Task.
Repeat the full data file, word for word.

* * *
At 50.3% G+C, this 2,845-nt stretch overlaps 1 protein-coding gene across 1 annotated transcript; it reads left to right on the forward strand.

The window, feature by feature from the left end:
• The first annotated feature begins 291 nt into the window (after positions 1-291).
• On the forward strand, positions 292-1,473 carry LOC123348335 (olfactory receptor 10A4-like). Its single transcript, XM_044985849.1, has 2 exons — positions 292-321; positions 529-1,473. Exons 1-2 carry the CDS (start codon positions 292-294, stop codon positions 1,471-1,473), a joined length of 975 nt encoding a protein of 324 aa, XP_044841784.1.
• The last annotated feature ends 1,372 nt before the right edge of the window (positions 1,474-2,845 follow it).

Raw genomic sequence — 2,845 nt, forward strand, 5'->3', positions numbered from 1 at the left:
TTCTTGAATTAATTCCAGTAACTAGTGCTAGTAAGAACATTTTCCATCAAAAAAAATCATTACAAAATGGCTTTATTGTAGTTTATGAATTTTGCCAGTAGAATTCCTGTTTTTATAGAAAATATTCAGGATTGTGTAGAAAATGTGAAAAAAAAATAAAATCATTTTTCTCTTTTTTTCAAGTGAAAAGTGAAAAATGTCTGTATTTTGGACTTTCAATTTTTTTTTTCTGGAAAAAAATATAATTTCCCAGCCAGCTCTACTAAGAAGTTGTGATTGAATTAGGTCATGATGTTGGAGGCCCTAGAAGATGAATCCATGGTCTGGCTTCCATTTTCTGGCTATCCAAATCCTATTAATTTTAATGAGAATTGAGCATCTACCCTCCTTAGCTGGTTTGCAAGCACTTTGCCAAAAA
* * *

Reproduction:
At 50.3% G+C, this 2,845-nt stretch overlaps 1 protein-coding gene across 1 annotated transcript; it reads left to right on the forward strand.

The window, feature by feature from the left end:
• The first annotated feature begins 291 nt into the window (after positions 1-291).
• On the forward strand, positions 292-1,473 carry LOC123348335 (olfactory receptor 10A4-like). Its single transcript, XM_044985849.1, has 2 exons — positions 292-321; positions 529-1,473. Exons 1-2 carry the CDS (start codon positions 292-294, stop codon positions 1,471-1,473), a joined length of 975 nt encoding a protein of 324 aa, XP_044841784.1.
• The last annotated feature ends 1,372 nt before the right edge of the window (positions 1,474-2,845 follow it).

Raw genomic sequence — 2,845 nt, forward strand, 5'->3', positions numbered from 1 at the left:
TTCTTGAATTAATTCCAGTAACTAGTGCTAGTAAGAACATTTTCCATCAAAAAAAATCATTACAAAATGGCTTTATTGTAGTTTATGAATTTTGCCAGTAGAATTCCTGTTTTTATAGAAAATATTCAGGATTGTGTAGAAAATGTGAAAAAAAAATAAAATCATTTTTCTCTTTTTTTCAAGTGAAAAGTGAAAAATGTCTGTATTTTGGACTTTCAATTTTTTTTTTCTGGAAAAAAATATAATTTCCCAGCCAGCTCTACTAAGAAGTTGTGATTGAATTAGGTCATGATGTTGGAGGCCCTAGAAGATGAATCCATGGTCTGGCTTCCATTTTCTGGCTATCCAAATCCTATTAATTTTAATGAGAATTGAGCATCTACCCTCCTTAGCTGGTTTGCAAGCACTTTGCCAAAAA